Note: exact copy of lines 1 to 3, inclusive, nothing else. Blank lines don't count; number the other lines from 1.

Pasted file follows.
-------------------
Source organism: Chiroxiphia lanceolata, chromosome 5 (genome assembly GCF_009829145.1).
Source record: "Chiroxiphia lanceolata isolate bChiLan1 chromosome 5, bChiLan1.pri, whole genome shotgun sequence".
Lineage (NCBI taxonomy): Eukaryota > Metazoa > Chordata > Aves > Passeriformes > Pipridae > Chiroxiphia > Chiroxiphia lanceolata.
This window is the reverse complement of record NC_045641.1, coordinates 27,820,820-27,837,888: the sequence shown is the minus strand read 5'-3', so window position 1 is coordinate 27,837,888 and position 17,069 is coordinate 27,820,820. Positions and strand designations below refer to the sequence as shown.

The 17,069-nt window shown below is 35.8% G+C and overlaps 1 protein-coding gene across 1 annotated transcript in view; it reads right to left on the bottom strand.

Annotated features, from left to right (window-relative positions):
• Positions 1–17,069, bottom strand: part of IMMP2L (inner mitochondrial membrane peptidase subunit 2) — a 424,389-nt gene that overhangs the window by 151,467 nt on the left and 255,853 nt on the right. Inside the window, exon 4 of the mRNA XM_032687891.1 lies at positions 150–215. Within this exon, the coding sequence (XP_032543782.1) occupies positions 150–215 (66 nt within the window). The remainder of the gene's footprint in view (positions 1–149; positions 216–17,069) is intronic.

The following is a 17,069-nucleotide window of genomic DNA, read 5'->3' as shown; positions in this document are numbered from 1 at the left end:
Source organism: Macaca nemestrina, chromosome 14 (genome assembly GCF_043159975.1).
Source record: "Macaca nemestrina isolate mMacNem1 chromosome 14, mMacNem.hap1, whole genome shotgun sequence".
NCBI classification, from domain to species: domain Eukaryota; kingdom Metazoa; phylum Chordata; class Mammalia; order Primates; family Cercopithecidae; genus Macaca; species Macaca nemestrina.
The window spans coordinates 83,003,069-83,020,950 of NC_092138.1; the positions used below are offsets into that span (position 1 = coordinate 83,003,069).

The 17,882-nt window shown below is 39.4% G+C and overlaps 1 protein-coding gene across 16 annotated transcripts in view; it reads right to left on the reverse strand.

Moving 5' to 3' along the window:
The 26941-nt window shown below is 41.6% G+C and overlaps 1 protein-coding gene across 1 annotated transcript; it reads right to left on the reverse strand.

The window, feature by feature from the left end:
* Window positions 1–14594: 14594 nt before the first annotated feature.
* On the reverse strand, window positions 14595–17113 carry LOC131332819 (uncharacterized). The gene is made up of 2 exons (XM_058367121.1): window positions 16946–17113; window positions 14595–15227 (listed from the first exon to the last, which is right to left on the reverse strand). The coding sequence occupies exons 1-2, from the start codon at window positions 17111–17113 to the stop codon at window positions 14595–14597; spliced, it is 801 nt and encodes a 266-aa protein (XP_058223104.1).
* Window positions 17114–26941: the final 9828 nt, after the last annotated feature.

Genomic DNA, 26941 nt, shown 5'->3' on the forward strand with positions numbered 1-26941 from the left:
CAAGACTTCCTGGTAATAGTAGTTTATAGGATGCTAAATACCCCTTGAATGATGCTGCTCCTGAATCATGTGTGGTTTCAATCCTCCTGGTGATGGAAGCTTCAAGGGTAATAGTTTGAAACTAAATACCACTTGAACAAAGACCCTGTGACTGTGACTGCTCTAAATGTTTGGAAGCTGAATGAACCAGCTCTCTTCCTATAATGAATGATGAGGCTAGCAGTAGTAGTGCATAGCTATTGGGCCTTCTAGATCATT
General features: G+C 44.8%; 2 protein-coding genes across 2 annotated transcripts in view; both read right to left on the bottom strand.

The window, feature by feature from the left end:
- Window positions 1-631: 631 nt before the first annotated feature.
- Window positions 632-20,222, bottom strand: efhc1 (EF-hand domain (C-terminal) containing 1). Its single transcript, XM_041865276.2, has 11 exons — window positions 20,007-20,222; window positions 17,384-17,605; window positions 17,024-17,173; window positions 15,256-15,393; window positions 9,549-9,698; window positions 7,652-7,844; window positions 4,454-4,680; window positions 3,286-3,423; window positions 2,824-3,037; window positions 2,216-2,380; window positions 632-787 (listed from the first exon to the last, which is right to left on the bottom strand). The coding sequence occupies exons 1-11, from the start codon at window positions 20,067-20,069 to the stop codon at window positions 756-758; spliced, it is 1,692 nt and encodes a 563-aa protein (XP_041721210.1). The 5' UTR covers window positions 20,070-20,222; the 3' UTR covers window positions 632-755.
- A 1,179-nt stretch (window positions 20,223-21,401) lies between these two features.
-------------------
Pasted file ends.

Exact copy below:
Source organism: Chiroxiphia lanceolata, chromosome 5 (genome assembly GCF_009829145.1).
Source record: "Chiroxiphia lanceolata isolate bChiLan1 chromosome 5, bChiLan1.pri, whole genome shotgun sequence".
Lineage (NCBI taxonomy): Eukaryota > Metazoa > Chordata > Aves > Passeriformes > Pipridae > Chiroxiphia > Chiroxiphia lanceolata.